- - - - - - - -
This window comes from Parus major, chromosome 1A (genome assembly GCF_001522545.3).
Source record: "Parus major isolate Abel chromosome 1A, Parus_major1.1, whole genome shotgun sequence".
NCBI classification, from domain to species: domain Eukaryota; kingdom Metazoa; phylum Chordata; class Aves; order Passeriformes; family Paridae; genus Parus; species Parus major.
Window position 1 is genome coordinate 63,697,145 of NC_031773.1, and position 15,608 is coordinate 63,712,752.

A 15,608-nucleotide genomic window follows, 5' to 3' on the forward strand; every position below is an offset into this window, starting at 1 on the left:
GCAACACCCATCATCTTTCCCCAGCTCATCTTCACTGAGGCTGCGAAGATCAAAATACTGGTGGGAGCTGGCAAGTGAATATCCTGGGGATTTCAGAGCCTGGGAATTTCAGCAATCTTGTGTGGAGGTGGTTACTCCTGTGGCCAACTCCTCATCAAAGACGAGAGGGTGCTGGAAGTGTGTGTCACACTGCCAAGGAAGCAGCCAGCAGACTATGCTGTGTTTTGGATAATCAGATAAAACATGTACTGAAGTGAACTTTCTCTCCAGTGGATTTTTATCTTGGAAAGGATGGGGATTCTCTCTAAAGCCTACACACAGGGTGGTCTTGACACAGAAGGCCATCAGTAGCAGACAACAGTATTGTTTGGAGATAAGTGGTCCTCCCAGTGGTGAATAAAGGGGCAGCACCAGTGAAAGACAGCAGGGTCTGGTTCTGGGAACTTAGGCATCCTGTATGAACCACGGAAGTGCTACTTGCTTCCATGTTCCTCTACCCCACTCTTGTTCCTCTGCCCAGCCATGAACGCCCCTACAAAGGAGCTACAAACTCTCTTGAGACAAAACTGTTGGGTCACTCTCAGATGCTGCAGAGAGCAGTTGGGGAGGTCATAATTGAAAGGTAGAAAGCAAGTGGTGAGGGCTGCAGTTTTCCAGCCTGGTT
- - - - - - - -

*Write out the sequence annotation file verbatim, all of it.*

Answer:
This window comes from Parus major, chromosome 1A (genome assembly GCF_001522545.3).
Source record: "Parus major isolate Abel chromosome 1A, Parus_major1.1, whole genome shotgun sequence".
NCBI classification, from domain to species: domain Eukaryota; kingdom Metazoa; phylum Chordata; class Aves; order Passeriformes; family Paridae; genus Parus; species Parus major.
Window position 1 is genome coordinate 63,697,145 of NC_031773.1, and position 15,608 is coordinate 63,712,752.

A 15,608-nucleotide genomic window follows, 5' to 3' on the forward strand; every position below is an offset into this window, starting at 1 on the left:
GCAACACCCATCATCTTTCCCCAGCTCATCTTCACTGAGGCTGCGAAGATCAAAATACTGGTGGGAGCTGGCAAGTGAATATCCTGGGGATTTCAGAGCCTGGGAATTTCAGCAATCTTGTGTGGAGGTGGTTACTCCTGTGGCCAACTCCTCATCAAAGACGAGAGGGTGCTGGAAGTGTGTGTCACACTGCCAAGGAAGCAGCCAGCAGACTATGCTGTGTTTTGGATAATCAGATAAAACATGTACTGAAGTGAACTTTCTCTCCAGTGGATTTTTATCTTGGAAAGGATGGGGATTCTCTCTAAAGCCTACACACAGGGTGGTCTTGACACAGAAGGCCATCAGTAGCAGACAACAGTATTGTTTGGAGATAAGTGGTCCTCCCAGTGGTGAATAAAGGGGCAGCACCAGTGAAAGACAGCAGGGTCTGGTTCTGGGAACTTAGGCATCCTGTATGAACCACGGAAGTGCTACTTGCTTCCATGTTCCTCTACCCCACTCTTGTTCCTCTGCCCAGCCATGAACGCCCCTACAAAGGAGCTACAAACTCTCTTGAGACAAAACTGTTGGGTCACTCTCAGATGCTGCAGAGAGCAGTTGGGGAGGTCATAATTGAAAGGTAGAAAGCAAGTGGTGAGGGCTGCAGTTTTCCAGCCTGGTT